FIG. 1 is a side elevation of a first socket and handle assembly;
FIG. 2 is a cross-sectional view of the first socket associated with the handle of FIG. 1 taken along the line 2--2;
FIG. 3 is an end view of the socket of FIG. 2;
FIG. 4 is a cross-sectional view of the second socket which is designed to fit within and be rotatably received by the first socket;
FIG. 5 is a driven-end view of the socket of FIG. 4;
FIG. 6 is an end view of the second socket of FIG. 4 viewed from the drive end thereof;
FIG. 7 is an exploded side view illustrating the component parts of a linkage and the socket tool of the invention, which may be utilized to remove the fastener holding the linkage arm or link engaged in a steering assembly of a vehicle;
FIG. 8 is an isometric view illustrating the position of the various component parts of the tool of the invention in association with a linkage arm; and
FIG. 9 is an isometric view of the complement parts comprising the first socket and associated handle or lever arm and the second socket as it would be incorporated or driven by a pneumatic tool.
The tool of the invention is comprised generally of two separate component parts. The first part is illustrated in FIGS. 1, 2 and 3. The first component part of the tool comprises a handle 10 in combination with a first socket 12. The second part of the tool is illustrated in FIGS. 4, 5 and 6. FIGS. 4, 5 and 6 illustrate a second socket 14. The remaining figures illustrate the combination of the two parts of the tool and their utility.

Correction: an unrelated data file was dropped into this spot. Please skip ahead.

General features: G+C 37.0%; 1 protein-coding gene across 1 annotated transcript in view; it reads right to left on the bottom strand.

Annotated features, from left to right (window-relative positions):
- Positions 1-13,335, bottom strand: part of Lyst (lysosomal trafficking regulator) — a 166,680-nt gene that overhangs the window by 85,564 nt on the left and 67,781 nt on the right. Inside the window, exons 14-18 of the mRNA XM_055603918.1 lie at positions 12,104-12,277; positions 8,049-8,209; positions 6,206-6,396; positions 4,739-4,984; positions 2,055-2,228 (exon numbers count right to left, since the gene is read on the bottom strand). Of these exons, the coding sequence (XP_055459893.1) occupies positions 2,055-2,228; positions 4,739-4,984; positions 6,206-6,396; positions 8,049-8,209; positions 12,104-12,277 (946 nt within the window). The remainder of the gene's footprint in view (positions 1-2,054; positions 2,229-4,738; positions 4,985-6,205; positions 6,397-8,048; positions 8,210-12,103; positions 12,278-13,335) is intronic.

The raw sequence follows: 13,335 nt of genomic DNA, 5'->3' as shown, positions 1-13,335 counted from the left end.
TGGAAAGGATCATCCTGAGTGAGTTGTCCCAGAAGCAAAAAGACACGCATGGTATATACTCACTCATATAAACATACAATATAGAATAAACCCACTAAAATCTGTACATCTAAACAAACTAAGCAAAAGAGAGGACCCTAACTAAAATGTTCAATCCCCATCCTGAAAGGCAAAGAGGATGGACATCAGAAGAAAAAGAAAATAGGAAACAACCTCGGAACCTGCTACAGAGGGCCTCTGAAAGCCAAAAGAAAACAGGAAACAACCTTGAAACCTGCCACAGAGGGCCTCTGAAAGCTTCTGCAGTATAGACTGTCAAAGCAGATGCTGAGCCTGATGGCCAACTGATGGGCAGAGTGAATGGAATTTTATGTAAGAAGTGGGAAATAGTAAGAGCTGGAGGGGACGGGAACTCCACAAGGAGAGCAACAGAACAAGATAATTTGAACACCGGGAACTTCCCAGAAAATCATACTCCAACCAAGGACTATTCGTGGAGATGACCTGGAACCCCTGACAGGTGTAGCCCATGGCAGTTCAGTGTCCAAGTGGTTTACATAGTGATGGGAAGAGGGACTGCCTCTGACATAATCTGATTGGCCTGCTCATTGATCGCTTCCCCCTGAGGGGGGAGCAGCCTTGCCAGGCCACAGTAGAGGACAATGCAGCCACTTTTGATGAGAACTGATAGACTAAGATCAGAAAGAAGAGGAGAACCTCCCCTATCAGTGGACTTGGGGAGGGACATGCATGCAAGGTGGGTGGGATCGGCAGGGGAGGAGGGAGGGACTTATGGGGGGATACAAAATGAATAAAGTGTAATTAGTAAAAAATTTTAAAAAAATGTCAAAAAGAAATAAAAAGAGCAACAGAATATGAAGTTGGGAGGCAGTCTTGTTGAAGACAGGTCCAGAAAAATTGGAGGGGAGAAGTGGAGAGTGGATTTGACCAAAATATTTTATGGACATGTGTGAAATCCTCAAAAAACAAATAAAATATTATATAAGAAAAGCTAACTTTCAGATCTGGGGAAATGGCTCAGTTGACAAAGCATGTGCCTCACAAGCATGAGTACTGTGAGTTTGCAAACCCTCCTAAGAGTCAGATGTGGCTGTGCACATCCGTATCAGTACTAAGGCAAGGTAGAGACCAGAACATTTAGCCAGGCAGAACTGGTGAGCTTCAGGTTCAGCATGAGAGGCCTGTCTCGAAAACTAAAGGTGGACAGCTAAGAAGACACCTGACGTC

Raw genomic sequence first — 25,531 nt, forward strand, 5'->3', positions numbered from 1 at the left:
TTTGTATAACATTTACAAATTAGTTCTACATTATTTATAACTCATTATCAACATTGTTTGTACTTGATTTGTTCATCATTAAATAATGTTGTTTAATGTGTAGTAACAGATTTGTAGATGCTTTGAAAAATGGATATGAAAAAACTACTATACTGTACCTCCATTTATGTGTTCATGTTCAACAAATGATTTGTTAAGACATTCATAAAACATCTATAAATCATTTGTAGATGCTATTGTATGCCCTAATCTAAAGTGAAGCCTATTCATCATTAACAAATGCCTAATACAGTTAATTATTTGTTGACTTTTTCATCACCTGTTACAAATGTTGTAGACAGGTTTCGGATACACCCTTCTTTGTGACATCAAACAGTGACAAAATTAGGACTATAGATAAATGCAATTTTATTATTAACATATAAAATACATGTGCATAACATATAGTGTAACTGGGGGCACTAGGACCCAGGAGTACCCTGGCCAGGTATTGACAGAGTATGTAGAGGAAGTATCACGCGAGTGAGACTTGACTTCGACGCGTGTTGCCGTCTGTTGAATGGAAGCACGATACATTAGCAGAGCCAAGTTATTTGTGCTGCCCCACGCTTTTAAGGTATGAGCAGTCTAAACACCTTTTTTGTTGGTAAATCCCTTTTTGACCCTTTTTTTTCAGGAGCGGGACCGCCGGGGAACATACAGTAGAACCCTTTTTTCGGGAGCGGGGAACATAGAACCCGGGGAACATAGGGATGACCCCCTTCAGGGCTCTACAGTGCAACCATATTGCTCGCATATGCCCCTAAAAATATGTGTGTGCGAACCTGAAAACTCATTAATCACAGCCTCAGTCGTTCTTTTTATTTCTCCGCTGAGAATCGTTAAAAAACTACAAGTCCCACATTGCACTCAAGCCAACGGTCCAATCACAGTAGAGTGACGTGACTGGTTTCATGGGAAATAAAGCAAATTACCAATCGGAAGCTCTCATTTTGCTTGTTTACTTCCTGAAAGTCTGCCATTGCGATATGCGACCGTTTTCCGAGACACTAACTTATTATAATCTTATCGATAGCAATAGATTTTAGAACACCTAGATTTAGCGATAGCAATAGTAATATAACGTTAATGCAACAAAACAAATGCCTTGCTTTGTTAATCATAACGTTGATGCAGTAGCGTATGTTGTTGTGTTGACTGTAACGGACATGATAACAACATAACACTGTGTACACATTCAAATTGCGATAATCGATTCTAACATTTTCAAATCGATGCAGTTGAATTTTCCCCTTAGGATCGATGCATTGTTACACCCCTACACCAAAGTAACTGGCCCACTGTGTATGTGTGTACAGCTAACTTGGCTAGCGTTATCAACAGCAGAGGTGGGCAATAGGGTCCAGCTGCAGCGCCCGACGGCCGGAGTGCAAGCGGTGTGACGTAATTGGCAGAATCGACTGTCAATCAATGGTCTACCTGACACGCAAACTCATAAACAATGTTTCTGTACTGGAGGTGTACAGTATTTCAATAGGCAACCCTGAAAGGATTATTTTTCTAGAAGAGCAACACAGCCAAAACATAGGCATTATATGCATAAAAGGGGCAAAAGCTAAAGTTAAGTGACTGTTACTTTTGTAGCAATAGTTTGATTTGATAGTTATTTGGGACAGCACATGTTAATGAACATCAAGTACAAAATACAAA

The first socket 12 includes a throughbore 16 and a longitudinal axis 18. The first socket 12 further includes a nut-engagement end or section 20 and a second socket receiving end or section 22. The first or nut-engagement end 20 and the second socket receiving end 22 are coaxial. Outer end 24 of the first socket 12 has a planar handle 10 welded thereto. The handle 10 extends generally radially from the axis 18 and, in the preferred embodiment, forms an angle 26 of approximately 15°±5° with axis 18. The length of the handle 10 is in the range of 4-8 inches. The handle 10 may include a grip 17 to facilitate comfort during manual gripping of the handle 10.
The nut-engaging end 20 has an internal hexagonal configuration so that it may fit over a nut associated with a linkage as discussed hereinafter. The second socket receiving end 22 comprises a cylindrical, axial counterbore having an internal or counterbore diameter 30. The counterbore 22 extends axially to define an axial dimension 32 for receipt of the second socket 14. The axial dimension 32 is typically in the range of 1.5-2 inches.